Two days later, I went down the coast to Esalen, which is an organic retreat focused on personal transformation. The retreat center’s farm and gardens were such a contrast to the farmland I saw up north: Rich, dark, compost-filled soil was lined with beautiful flowers of all different sorts. The abundance of the earth was palpable. The land there serves as the basis for serving more than 1,000 meals per day. One thousand amazingly delicious meals per day! And even though there is the same drought at Esalen that there is up north, nothing looked dry at all.

And guess what else I saw? Monarch butterflies! Everywhere! Big, healthy happy butterflies drinking from every flower! Co-existing beautifully with more hummingbirds than I have ever seen in my life. This is what it’s all about, I thought to myself. This is an image of what an organic life can really be: healthy, abundant, colorfully gorgeous, fragrant, rich and lush—the perfect environment for personal transformation.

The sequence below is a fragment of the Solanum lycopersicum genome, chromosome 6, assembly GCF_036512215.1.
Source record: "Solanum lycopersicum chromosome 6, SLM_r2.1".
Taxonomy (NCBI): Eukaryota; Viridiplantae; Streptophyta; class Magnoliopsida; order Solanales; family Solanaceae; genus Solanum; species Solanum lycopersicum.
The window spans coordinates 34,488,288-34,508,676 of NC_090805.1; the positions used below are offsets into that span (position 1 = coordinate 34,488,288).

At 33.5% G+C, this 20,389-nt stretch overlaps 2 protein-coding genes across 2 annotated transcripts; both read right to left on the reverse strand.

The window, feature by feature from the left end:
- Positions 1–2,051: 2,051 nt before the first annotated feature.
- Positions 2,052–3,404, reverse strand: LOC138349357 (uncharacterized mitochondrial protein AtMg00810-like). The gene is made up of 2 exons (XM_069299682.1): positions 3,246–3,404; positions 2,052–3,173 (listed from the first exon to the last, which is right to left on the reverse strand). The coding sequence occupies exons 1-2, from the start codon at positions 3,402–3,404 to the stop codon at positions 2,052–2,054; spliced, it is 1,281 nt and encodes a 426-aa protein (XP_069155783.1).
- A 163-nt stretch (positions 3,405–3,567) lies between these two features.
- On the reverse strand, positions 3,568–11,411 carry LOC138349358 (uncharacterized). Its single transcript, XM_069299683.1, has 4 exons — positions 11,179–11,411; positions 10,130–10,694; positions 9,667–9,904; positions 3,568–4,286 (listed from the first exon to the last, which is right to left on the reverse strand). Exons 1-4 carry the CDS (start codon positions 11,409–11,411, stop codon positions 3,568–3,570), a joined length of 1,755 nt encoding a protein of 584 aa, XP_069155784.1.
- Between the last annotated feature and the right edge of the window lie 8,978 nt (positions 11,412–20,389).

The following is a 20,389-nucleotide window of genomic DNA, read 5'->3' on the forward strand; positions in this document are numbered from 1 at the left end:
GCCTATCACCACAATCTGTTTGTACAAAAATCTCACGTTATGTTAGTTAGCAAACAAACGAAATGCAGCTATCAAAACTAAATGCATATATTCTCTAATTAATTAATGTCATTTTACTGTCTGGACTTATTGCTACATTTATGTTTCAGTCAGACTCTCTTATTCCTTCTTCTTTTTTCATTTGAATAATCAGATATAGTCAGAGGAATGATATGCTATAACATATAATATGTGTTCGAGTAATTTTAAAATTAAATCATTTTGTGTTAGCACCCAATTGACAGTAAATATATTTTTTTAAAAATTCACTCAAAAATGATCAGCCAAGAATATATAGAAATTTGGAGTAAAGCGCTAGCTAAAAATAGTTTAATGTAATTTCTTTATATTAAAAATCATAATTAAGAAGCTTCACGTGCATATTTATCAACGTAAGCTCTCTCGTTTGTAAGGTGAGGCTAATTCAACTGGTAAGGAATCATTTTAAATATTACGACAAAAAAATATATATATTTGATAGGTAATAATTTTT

So here is the plan. Monarchs need milkweed to survive. I’m going to find a source for milkweed seed and we are going to take it with us wherever we go. Like a million Johnny Appleseeds, we are going to reach into our pockets and spread the seeds wherever we see a place that might be hospitable.

And maybe Monsanto and their ilk can sponsor monarch sanctuaries around the country, to give back and make up for the damage they have already done.

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18 Responses to Save the Monarchs, Spread the Milkweed

  1. Donna in Delaware says:

    Thanks for the info and a belated Happy Birthday Maria! I’ll plant several milkweed bushes on a sunny slope in my backyard this year.

  2. Karen Guise says:

    Thanks for this wonderful and timely article. I have started a campaign, called Milkweed for Mother’s Day, to encourage people to give milkweed and native plants and seeds for Mother’s Day. Find out more on my Facebook page, Eco.Birder. I have created a Thunderclap that I hope everyone will sign on for also. Planting milkweed that is native to our specific areas is very important. To find yours, go to plants.usda.gov and search Asclepias, then click on Subordinate Taxa to view range maps for all the species.

  3. Barbara says: